Expecting Weariness

I just completed a 3-month pastoral sabbatical, and probably the most common question I’ve been asked is “Are you rested now?” In one sense I don’t feel at all rested in the present, because I just completed a week of final exams and projects at Talbot, which resulted in a lot of late nights. But in another sense, I feel somewhat rested because I’ve had the opportunity to sit and learn in seminary classes, which I find very refreshing and enjoyable. And in still another sense, I feel like I have never been rested since we brought our adopted daughter home from China 3 years ago, because the care she requires never lets up.

Behind those questions about rest seems to lie an assumption that being rested is a good thing, and not being rested is a bad thing, perhaps even sinful. And while I would agree wholeheartedly that rest is a good and needed thing, I also wonder whether we are right to expect rest rather than some level of weariness. Kevin DeYoung, in his insightful little book called Crazy Busy, has the usual diagnoses of what contributes to our busyness. But his last diagnosis gives me pause to ponder–“You suffer more because you don’t expect to suffer at all.”

We simply don’t think of our busyness as even a possible part of our cross to bear. But what if mothering small children isn’t supposed to be easy? What if pastoring a congregation is supposed to be challenging? What if being a friend, or just being a Christian, is supposed to mean a lot of time-consuming, burden-bearing, gloriously busy, and wildly inefficient work?                     [pg 103]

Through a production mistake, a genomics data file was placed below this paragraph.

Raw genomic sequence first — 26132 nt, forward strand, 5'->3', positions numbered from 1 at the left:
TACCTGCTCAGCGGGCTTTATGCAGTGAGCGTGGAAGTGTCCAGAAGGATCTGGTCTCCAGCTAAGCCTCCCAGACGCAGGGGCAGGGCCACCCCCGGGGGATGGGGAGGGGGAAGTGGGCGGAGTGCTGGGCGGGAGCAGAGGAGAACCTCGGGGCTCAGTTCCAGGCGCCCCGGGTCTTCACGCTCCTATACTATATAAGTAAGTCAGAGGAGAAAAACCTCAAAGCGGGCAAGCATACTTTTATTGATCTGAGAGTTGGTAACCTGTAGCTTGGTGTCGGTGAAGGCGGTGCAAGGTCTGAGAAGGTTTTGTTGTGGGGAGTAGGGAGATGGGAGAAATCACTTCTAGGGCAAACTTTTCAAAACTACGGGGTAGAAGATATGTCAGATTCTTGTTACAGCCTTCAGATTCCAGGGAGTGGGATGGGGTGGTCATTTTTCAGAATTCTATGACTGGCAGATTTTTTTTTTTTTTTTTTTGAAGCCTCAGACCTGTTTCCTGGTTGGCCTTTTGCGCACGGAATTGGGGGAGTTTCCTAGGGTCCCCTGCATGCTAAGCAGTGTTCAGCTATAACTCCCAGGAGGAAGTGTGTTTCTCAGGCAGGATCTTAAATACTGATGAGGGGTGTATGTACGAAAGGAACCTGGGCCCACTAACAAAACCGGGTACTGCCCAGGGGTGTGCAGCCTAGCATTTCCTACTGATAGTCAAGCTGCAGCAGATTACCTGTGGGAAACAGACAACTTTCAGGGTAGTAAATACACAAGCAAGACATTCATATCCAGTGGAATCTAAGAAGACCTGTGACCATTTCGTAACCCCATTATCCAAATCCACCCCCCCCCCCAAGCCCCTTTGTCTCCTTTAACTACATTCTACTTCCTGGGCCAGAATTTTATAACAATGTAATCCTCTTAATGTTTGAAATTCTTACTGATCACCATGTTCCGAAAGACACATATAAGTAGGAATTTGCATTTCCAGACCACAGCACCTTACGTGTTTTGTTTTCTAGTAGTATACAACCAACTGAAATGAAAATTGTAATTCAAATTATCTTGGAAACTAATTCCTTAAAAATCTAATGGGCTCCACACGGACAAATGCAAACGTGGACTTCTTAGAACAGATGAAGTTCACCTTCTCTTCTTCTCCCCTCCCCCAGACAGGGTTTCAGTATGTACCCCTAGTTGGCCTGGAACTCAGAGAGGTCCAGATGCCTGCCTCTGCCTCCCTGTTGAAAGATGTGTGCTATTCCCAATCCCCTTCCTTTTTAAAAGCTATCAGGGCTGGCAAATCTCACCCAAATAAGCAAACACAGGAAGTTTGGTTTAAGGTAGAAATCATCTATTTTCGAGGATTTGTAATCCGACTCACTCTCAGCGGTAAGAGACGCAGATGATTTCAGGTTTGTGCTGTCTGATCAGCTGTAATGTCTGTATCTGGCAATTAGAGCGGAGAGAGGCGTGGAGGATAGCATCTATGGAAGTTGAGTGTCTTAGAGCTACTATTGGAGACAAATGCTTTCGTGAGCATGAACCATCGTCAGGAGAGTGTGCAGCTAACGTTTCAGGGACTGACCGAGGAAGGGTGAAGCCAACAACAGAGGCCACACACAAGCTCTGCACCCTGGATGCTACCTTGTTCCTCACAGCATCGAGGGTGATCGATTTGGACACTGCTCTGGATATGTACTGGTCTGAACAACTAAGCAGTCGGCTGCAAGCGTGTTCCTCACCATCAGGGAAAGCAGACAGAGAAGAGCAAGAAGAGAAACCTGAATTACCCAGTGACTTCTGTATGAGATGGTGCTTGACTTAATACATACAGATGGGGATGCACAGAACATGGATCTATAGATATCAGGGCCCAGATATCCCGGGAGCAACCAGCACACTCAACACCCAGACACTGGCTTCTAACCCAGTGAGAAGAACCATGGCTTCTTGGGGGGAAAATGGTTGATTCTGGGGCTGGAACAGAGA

I know that I can easily fall prey to the exhaustion that comes from my prideful striving for perfection or my sinful bent toward people-pleasing. I know I can lose sight of my calling and get caught up in things that are not priorities. But I also know that relationships require much time, and that God calls me to pour myself out for others, just as Jesus poured Himself out for me. Therefore, while on the one hand I need to live within my limitations as a human being, on the other hand I don’t want to live as if the world revolves around me and owes me a certain measure of rest and ease. I need to expect that weariness is simply a part of life in this broken world.

DeYoung references an article by Ajith Fernando, called “To Serve Is to Suffer.” In it, Fernando rejects the assumption that weariness from overwork is always disobedience to God–it can be wrong if it’s coming out of a drivenness or insecurity, but “we may have to endure tiredness when we, like Paul, are servants of people.” I wish that every time I put serving my wife or engaging with my children as a higher priority than my work, that my work would somehow magically disappear. But that is not how it works–instead, when I spend significant time with my family, it usually means a late night finishing my work. And in that case, the weariness that comes with a late night is not a sinful thing to avoid but something I should expect as part of learning how to love like Christ loves.

DeYoung again: Effective love is rarely efficient. People take time. Relationships are messy. If we love others, how can we not be busy and burdened at least some of the time?                             [pg 105]

So if you ask me how my sabbatical was, and whether I’m rested now, I may tell you that I got rest in some ways but not in others, and that I’m learning to expect weariness at the same time that I’m learning to live within my limits.

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